This report from the non-partisan Pew Hispanic Center shows the real swing vote for the 2008 election.
By Paul Taylor and Richard Fry, Pew Hispanic Center
After spending the first part of this decade loosening their historic ties to the Democratic Party, Hispanic voters have reversed course in the past year, a new nationwide survey of Latinos by the Pew Hispanic Center has found.
Some 57% of Hispanic registered voters now call themselves Democrats or say they lean to the Democratic Party, while just 23% align with the Republican Party Ã¢â‚¬â€œ meaning there is now a 34 percentage point gap in partisan affiliation among Latinos. In July, 2006, the same gap was just 21 percentage points Ã¢â‚¬â€œ whereas back in 1999, it had been 33 percentage points.
The new survey finds that a plurality of Hispanics view the Democratic Party rather than the Republican Party as the one that shows more concern for Latinos and does a better job on the issue of illegal immigration (although a substantial minority of Latinos see no difference between the parties on these matters). Also, many more Latinos say the policies of the Bush Administration have been harmful to Latinos than say they have been helpful.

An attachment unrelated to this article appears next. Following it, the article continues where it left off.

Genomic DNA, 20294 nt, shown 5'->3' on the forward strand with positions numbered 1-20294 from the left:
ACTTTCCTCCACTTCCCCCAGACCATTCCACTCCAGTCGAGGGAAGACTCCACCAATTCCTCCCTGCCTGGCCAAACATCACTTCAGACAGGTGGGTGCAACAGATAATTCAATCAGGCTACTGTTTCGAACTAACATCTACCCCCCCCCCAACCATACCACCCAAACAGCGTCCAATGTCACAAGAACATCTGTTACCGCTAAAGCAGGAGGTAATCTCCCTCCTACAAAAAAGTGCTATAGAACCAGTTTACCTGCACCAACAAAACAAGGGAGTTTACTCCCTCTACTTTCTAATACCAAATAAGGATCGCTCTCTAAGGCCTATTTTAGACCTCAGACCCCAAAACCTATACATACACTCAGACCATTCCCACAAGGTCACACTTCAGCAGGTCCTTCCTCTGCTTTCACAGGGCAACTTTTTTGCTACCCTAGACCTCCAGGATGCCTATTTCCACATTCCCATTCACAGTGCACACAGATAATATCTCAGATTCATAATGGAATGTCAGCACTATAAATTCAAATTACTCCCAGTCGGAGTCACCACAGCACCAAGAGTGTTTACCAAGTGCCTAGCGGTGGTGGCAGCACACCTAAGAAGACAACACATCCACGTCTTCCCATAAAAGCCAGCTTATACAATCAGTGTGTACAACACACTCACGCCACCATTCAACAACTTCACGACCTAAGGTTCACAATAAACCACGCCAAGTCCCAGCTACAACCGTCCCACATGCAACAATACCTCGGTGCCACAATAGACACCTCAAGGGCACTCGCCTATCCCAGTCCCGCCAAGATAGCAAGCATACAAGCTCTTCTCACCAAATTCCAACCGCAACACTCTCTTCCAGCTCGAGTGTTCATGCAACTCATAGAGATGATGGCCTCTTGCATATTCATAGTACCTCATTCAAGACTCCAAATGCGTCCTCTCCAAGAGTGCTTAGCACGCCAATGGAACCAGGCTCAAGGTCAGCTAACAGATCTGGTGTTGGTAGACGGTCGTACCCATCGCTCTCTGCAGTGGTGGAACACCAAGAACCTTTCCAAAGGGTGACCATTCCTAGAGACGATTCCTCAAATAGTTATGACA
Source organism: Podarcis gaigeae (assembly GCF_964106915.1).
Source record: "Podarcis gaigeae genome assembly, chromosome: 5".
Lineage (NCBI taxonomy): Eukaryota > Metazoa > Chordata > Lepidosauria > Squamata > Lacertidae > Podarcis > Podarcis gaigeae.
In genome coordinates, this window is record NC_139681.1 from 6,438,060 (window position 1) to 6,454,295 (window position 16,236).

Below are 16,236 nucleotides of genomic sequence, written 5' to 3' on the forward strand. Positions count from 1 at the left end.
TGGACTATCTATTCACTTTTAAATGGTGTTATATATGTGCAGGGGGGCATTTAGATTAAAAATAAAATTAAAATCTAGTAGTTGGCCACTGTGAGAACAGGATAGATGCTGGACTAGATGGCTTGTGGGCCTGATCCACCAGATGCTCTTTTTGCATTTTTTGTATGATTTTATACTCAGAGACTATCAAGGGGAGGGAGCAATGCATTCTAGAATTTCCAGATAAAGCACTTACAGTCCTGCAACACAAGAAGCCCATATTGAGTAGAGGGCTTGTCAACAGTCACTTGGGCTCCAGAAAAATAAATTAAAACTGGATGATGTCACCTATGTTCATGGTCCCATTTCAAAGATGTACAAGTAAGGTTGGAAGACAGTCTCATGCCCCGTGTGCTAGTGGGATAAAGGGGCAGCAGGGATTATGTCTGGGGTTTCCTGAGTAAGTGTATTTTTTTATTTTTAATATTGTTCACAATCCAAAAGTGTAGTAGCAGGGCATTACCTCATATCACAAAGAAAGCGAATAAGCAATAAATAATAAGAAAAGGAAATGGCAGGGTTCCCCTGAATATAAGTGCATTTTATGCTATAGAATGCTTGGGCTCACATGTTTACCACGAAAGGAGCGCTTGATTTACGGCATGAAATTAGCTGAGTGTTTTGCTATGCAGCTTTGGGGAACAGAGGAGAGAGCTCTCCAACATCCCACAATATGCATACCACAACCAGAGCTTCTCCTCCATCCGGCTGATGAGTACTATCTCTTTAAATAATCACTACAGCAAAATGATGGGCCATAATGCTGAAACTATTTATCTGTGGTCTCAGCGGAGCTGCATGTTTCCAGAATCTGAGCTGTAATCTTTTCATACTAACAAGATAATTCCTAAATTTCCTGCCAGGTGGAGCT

Hispanics are the nation’s largest and fastest growing minority group; at 46 million strong, they make up about 15% of the U.S. population. Their electoral clout continues to be undercut, however, by the fact that many are ineligible to vote, either because they are not citizens or not yet 18 years old. In 2008, Latinos will comprise about 9% of the eligible electorate nationwide. If past turnout trends persist, they will make up only about 6.5% of those who actually turn out to vote next November.
But despite these modest numbers, Hispanics loom as a potential “swing vote” in next year’s presidential race. That’s because they are strategically located on the 2008 Electoral College map. Hispanics constitute a sizable share of the electorate in four of the six states that President Bush carried by margins of five percentage points or fewer in 2004 Ã¢â‚¬â€œNew Mexico (where Hispanics make up 37% of state’s eligible electorate); Florida (14%); Nevada (12%) and Colorado (12%). All four are expected to be closely contested once again in 2008.
The analysis of Hispanic partisan affiliation and political attitudes is based on the new 2007 National Survey of Latinos. The survey was conducted by telephone from Oct 3 through Nov 9, 2007 among a randomly selected, nationally representative sample of 2,003 Hispanics, of whom 843 are registered voters. The state electoral analysis uses recent Census surveys.